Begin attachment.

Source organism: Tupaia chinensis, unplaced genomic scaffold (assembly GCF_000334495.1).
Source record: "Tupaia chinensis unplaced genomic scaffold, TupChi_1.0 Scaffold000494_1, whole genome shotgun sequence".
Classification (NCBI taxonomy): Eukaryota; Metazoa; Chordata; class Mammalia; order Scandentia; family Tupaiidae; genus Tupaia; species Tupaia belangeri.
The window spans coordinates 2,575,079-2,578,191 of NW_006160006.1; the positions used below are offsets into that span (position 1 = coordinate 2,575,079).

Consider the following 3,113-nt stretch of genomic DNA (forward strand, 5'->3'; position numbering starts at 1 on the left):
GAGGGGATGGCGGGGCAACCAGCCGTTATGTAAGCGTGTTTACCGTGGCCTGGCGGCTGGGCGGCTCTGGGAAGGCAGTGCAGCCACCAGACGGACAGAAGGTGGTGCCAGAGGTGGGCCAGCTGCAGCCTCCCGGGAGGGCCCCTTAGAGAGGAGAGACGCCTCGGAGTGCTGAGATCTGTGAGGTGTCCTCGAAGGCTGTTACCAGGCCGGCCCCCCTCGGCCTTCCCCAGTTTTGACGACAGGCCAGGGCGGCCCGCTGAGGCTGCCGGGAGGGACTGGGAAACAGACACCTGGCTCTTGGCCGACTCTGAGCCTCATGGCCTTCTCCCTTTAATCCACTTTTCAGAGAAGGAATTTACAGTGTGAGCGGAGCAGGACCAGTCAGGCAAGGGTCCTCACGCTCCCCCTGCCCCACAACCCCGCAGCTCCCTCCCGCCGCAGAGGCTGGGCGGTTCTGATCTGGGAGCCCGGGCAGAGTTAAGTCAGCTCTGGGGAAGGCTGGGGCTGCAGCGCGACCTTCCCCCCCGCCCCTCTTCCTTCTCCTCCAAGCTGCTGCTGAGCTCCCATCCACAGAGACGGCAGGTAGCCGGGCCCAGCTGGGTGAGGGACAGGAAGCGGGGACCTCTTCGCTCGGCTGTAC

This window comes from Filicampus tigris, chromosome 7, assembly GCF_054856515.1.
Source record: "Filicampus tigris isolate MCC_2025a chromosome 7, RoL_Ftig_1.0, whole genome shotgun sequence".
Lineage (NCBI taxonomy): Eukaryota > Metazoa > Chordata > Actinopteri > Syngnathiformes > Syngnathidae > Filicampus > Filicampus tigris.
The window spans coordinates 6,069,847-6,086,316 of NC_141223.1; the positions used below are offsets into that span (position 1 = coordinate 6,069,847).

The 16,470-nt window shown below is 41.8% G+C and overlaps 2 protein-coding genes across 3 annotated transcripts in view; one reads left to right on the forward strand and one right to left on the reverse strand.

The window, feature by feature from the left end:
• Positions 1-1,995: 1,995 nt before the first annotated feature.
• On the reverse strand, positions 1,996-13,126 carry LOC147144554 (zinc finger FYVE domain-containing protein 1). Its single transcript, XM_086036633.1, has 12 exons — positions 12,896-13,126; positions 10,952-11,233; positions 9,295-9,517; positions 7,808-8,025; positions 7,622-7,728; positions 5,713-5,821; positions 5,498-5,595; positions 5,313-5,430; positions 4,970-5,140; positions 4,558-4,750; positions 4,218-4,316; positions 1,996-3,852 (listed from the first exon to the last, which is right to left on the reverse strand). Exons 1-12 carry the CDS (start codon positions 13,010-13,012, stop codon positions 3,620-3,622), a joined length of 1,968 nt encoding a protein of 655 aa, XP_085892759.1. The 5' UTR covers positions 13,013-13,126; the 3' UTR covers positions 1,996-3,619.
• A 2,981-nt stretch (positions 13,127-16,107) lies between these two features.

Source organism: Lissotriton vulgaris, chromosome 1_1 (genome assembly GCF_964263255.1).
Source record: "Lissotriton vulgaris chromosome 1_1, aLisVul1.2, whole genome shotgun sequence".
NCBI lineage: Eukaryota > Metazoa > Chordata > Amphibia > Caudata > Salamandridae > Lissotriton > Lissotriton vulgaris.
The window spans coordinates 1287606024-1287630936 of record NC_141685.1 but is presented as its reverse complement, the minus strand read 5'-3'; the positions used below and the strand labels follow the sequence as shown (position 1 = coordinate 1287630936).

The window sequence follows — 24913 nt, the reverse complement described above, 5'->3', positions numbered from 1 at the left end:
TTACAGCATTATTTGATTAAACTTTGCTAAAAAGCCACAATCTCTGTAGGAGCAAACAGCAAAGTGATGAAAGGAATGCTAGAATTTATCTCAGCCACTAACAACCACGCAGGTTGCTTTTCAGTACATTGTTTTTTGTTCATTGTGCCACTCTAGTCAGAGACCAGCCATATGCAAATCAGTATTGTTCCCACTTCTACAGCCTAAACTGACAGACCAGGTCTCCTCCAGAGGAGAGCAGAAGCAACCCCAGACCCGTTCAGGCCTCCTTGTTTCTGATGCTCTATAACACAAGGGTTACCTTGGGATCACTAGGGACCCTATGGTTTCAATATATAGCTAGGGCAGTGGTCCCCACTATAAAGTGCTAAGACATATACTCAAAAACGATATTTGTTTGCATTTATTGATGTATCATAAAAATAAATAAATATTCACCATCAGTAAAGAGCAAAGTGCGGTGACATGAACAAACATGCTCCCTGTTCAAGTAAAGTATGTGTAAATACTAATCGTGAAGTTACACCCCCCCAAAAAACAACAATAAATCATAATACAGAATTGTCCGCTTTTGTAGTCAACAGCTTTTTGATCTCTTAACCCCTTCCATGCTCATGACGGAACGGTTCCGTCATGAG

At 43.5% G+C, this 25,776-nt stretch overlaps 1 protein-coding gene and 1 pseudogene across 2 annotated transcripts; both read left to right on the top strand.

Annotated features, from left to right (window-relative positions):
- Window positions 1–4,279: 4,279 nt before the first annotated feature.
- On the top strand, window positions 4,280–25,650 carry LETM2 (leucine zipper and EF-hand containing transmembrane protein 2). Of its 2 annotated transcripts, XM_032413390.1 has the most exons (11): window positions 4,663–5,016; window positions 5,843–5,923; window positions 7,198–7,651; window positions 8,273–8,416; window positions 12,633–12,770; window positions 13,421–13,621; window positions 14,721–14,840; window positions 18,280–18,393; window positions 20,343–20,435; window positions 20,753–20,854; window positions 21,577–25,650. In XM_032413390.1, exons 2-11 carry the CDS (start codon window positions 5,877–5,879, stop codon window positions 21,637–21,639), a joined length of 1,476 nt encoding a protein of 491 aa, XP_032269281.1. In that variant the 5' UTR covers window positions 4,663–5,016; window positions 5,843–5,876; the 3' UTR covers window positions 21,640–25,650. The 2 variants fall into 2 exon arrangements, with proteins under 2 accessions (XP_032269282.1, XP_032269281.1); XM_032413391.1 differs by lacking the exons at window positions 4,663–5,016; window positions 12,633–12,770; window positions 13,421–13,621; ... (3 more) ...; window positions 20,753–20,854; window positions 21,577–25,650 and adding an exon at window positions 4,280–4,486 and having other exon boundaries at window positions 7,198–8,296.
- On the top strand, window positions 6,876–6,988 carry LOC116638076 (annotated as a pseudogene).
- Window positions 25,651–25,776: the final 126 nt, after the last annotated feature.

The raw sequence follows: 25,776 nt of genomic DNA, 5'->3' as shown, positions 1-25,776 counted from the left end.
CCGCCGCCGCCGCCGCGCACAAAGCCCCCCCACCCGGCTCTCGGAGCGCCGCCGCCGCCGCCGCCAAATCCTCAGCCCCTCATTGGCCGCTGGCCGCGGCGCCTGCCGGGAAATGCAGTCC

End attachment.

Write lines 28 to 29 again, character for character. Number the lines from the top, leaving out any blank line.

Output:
The raw sequence follows: 25,776 nt of genomic DNA, 5'->3' as shown, positions 1-25,776 counted from the left end.
CCGCCGCCGCCGCCGCGCACAAAGCCCCCCCACCCGGCTCTCGGAGCGCCGCCGCCGCCGCCGCCAAATCCTCAGCCCCTCATTGGCCGCTGGCCGCGGCGCCTGCCGGGAAATGCAGTCC